It is very important for me to ask deep questions of living composers and also of those who are no longer here to answer – I need this intense dialogue with the music and with its performing history. I simply want to understand how and why things were done in a particular way. When I perform Offenbach’s Les Brigands with Les Siècles at the Opéra Comique in June and July, we will seat the orchestra as the composer would have expected: that is, the musicians will face the stage and be completely in touch with the singers. This practice, universal in Paris theatres during Offenbach’s time, was broken a century ago when André Messager conducted Wagner’s Tristan und Isolde with the orchestra facing the audience. He only did this because of the score’s complexity, to help the players stay with his beat, but people at the time thought he was crazy! Since performing Ambroise Thomas’s Mignon at the Opéra Comique last year, I have experimented with the original layout in the pit and found that it totally transforms the balance between instruments and voices. You do not have to fight with the orchestra to play more quietly – they respond to what they hear coming direct from the stage and quickly adapt to suit the singers. I can’t wait for this production of Les Brigands, which is going to be a really joyful theatrical experience.
Some performers and promoters mistakenly think that an audience will only come to a concert to hear Mozart, not to hear a new work included in the same programme. But I believe that an artist’s choice of programme communicates with the audience before a note of it has been played, that it says a great deal about the performer and about the music. That’s why I chose to pay tribute to Liszt through Berlioz with the LSO at the beginning of this year: you hear Liszt’s Mazeppa from a fresh perspective when it is paired with the Symphonie fantastique.
I want to shape programmes that invite audiences to hear things in unexpected ways. I like music old and new to shock, to provoke. It should not pass smoothly over the listener’s head without stimulating a reaction. Audiences respond to this provocation, whether they know a piece intimately or are hearing it for the first time. That is clear from the public reaction to the Presto programmes that Les Siècles and I have made for French television. These short primetime films, which began broadcasting on France 2 in 2007, regularly attract four million people to listen to pieces by Bach, Beethoven, Brahms, Holst, Mahler, Telemann and so on.
We dared to do something new with Presto. It came from our desire to bring classical music to people who know little of it and show that these pieces are not the property of an exclusive club. I belong to a generation of musicians who have no problem with the idea of presenting classical music to a massive audience. We want people to know that they don’t need to read a pile of books before they can enjoy a piece by Schoenberg, a Mahler symphony or Stravinsky’s music for the Ballets Russes.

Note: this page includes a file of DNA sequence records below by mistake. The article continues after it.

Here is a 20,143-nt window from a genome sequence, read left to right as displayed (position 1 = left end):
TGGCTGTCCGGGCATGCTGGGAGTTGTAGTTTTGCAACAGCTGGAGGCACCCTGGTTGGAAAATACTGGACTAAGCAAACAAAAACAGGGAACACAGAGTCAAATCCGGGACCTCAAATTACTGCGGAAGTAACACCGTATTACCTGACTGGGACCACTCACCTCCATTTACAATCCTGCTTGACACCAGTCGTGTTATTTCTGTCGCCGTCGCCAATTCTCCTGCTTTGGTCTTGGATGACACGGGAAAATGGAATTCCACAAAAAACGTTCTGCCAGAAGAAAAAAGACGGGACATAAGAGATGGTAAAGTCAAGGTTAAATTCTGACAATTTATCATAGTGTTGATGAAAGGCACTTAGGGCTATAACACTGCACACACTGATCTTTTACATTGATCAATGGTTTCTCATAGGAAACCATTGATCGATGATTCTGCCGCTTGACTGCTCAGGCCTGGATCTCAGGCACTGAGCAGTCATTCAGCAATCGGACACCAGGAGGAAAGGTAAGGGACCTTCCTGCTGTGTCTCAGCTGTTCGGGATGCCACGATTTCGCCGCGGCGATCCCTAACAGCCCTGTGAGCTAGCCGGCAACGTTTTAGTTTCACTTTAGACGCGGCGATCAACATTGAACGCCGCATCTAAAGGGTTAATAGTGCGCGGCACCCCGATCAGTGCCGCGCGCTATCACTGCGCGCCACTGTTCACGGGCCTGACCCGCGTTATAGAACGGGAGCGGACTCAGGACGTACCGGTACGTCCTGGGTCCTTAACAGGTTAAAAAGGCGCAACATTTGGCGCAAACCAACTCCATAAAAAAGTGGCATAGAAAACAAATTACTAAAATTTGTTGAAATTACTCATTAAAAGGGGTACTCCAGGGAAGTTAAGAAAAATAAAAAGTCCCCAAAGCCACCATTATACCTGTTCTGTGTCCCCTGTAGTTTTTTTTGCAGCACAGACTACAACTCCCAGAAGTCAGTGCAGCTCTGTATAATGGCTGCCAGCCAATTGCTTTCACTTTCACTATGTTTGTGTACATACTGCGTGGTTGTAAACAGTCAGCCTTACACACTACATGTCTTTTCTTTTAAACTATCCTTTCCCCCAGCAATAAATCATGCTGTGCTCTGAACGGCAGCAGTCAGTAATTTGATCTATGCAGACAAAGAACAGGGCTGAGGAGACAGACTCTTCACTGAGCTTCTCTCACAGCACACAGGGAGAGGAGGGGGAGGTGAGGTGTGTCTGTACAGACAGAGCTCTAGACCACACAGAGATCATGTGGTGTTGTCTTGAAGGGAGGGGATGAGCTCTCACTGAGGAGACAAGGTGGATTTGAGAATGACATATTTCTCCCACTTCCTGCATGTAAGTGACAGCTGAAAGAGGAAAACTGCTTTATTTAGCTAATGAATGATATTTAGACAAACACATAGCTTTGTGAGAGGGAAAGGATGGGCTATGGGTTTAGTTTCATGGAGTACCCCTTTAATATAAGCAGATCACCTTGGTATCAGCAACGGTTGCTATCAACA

I completely reject the idea that symphony orchestras are no longer interested in contemporary music. Les Siècles, the London Symphony Orchestra and the Southwest German Radio Symphony Orchestra, of which I am Principal Conductor Designate, are strong examples of the inverse. These ensembles are enormously committed to performing new work. Composers today can have a rich dialogue with orchestras of this kind. It’s our job as symphonic conductors and musicians to encourage composers to continue writing to this extraordinary organism called the symphony orchestra.
My relationship with the LSO, which began when I won the Donatella Flick Conducting Competition in 2000, is truly important to me. János Fürst, my teacher at the Paris Conservatoire, told me that competitions are only for horses! But sometimes, he added, they can help. This was the only competition I ever entered and it really did help. To meet this great orchestra and assist such great artists as Sir Colin Davis was an incredibly valuable gift for a young conductor. In the years since I won this competition, I have had the privilege to do everything with the LSO, from attending its rehearsals to conducting everything from world premieres to Saint-Saëns’s Symphony No.3 with my father playing the organ part. We will work together again in May in programme of music by Copland and Gershwin and Tim Garland’s new Concerto for soprano saxophone and percussion. These artists have a very special place in my heart. They give me incredibly honest and invaluable feedback, telling me what others would not dare to say as part of our wonderfully mature relationship.
I look forward to beginning my new job as Principal Conductor with the Southwest German Radio Symphony Orchestra in September. In terms of programming and developing projects with them, they have given me great freedom. I am sure that we will be able to build exceptional things together. This orchestra, which was founded in 1946 and soon after developed under Hans Rosbaud’s direction, has a special history of commissioning and performing new music. When I first worked with them in Freiburg, they told me with pride about the generous rehearsal time and care they give to new pieces. It says a lot not just about the time and money this orchestra is prepared to invest in its work but also about the deep roots of its Musizieren, the German way of making music. It is a privilege to be able to work with them. This orchestra’s dynamism and that of the SWR Rundfunk team is quite exceptional. We have a tremendous programme for 2011/12, exciting plans for the seasons to follow and a few shocks and surprises in store for our audiences.